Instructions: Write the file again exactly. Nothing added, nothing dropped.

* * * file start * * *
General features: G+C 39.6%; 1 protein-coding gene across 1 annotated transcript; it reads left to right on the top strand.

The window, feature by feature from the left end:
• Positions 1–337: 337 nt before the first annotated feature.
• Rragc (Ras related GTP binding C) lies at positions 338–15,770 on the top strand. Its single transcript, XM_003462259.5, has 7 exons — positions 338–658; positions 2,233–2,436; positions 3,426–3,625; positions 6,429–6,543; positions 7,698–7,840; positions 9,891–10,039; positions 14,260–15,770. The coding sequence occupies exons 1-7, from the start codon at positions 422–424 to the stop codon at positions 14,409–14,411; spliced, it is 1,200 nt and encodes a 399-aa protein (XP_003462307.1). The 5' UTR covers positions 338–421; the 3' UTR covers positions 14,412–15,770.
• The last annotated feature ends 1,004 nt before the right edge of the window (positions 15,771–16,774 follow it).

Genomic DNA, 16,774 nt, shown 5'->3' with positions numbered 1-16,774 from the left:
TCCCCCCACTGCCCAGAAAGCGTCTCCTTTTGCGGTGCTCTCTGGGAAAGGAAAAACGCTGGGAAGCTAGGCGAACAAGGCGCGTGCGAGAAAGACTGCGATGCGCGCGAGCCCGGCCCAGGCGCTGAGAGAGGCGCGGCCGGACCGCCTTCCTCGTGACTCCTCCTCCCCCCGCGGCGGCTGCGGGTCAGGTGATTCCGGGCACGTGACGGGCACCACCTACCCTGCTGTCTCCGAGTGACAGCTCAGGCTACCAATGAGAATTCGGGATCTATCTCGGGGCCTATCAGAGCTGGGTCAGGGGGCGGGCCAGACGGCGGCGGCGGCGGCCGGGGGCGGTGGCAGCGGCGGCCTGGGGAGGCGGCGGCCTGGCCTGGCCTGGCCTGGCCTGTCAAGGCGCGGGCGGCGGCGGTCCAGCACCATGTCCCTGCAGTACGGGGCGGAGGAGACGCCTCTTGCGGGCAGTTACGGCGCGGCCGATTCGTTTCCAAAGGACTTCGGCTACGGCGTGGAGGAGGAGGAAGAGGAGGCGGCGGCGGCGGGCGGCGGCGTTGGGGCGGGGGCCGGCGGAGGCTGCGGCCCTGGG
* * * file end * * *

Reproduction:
General features: G+C 39.6%; 1 protein-coding gene across 1 annotated transcript; it reads left to right on the top strand.

The window, feature by feature from the left end:
• Positions 1–337: 337 nt before the first annotated feature.
• Rragc (Ras related GTP binding C) lies at positions 338–15,770 on the top strand. Its single transcript, XM_003462259.5, has 7 exons — positions 338–658; positions 2,233–2,436; positions 3,426–3,625; positions 6,429–6,543; positions 7,698–7,840; positions 9,891–10,039; positions 14,260–15,770. The coding sequence occupies exons 1-7, from the start codon at positions 422–424 to the stop codon at positions 14,409–14,411; spliced, it is 1,200 nt and encodes a 399-aa protein (XP_003462307.1). The 5' UTR covers positions 338–421; the 3' UTR covers positions 14,412–15,770.
• The last annotated feature ends 1,004 nt before the right edge of the window (positions 15,771–16,774 follow it).

Genomic DNA, 16,774 nt, shown 5'->3' with positions numbered 1-16,774 from the left:
TCCCCCCACTGCCCAGAAAGCGTCTCCTTTTGCGGTGCTCTCTGGGAAAGGAAAAACGCTGGGAAGCTAGGCGAACAAGGCGCGTGCGAGAAAGACTGCGATGCGCGCGAGCCCGGCCCAGGCGCTGAGAGAGGCGCGGCCGGACCGCCTTCCTCGTGACTCCTCCTCCCCCCGCGGCGGCTGCGGGTCAGGTGATTCCGGGCACGTGACGGGCACCACCTACCCTGCTGTCTCCGAGTGACAGCTCAGGCTACCAATGAGAATTCGGGATCTATCTCGGGGCCTATCAGAGCTGGGTCAGGGGGCGGGCCAGACGGCGGCGGCGGCGGCCGGGGGCGGTGGCAGCGGCGGCCTGGGGAGGCGGCGGCCTGGCCTGGCCTGGCCTGGCCTGTCAAGGCGCGGGCGGCGGCGGTCCAGCACCATGTCCCTGCAGTACGGGGCGGAGGAGACGCCTCTTGCGGGCAGTTACGGCGCGGCCGATTCGTTTCCAAAGGACTTCGGCTACGGCGTGGAGGAGGAGGAAGAGGAGGCGGCGGCGGCGGGCGGCGGCGTTGGGGCGGGGGCCGGCGGAGGCTGCGGCCCTGGG